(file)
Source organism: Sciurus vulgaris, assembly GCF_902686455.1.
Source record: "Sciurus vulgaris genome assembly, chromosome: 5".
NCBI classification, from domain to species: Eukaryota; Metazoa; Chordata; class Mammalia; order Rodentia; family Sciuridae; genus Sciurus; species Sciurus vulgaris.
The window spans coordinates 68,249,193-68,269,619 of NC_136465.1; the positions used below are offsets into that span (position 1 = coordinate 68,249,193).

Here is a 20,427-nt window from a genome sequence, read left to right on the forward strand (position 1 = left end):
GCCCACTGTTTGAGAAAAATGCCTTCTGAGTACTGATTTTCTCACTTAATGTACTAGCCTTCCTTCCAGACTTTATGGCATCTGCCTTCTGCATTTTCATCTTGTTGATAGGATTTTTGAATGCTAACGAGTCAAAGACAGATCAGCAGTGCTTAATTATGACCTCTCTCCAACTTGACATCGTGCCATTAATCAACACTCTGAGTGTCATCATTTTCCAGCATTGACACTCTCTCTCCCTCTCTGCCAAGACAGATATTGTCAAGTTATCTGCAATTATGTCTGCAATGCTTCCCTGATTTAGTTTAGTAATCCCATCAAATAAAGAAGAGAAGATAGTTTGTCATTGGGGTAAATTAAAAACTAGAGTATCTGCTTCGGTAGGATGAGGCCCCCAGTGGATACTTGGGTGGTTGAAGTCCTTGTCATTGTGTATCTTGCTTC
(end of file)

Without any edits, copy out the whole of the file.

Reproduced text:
Source organism: Sciurus vulgaris, assembly GCF_902686455.1.
Source record: "Sciurus vulgaris genome assembly, chromosome: 5".
NCBI classification, from domain to species: Eukaryota; Metazoa; Chordata; class Mammalia; order Rodentia; family Sciuridae; genus Sciurus; species Sciurus vulgaris.
The window spans coordinates 68,249,193-68,269,619 of NC_136465.1; the positions used below are offsets into that span (position 1 = coordinate 68,249,193).

Here is a 20,427-nt window from a genome sequence, read left to right on the forward strand (position 1 = left end):
GCCCACTGTTTGAGAAAAATGCCTTCTGAGTACTGATTTTCTCACTTAATGTACTAGCCTTCCTTCCAGACTTTATGGCATCTGCCTTCTGCATTTTCATCTTGTTGATAGGATTTTTGAATGCTAACGAGTCAAAGACAGATCAGCAGTGCTTAATTATGACCTCTCTCCAACTTGACATCGTGCCATTAATCAACACTCTGAGTGTCATCATTTTCCAGCATTGACACTCTCTCTCCCTCTCTGCCAAGACAGATATTGTCAAGTTATCTGCAATTATGTCTGCAATGCTTCCCTGATTTAGTTTAGTAATCCCATCAAATAAAGAAGAGAAGATAGTTTGTCATTGGGGTAAATTAAAAACTAGAGTATCTGCTTCGGTAGGATGAGGCCCCCAGTGGATACTTGGGTGGTTGAAGTCCTTGTCATTGTGTATCTTGCTTC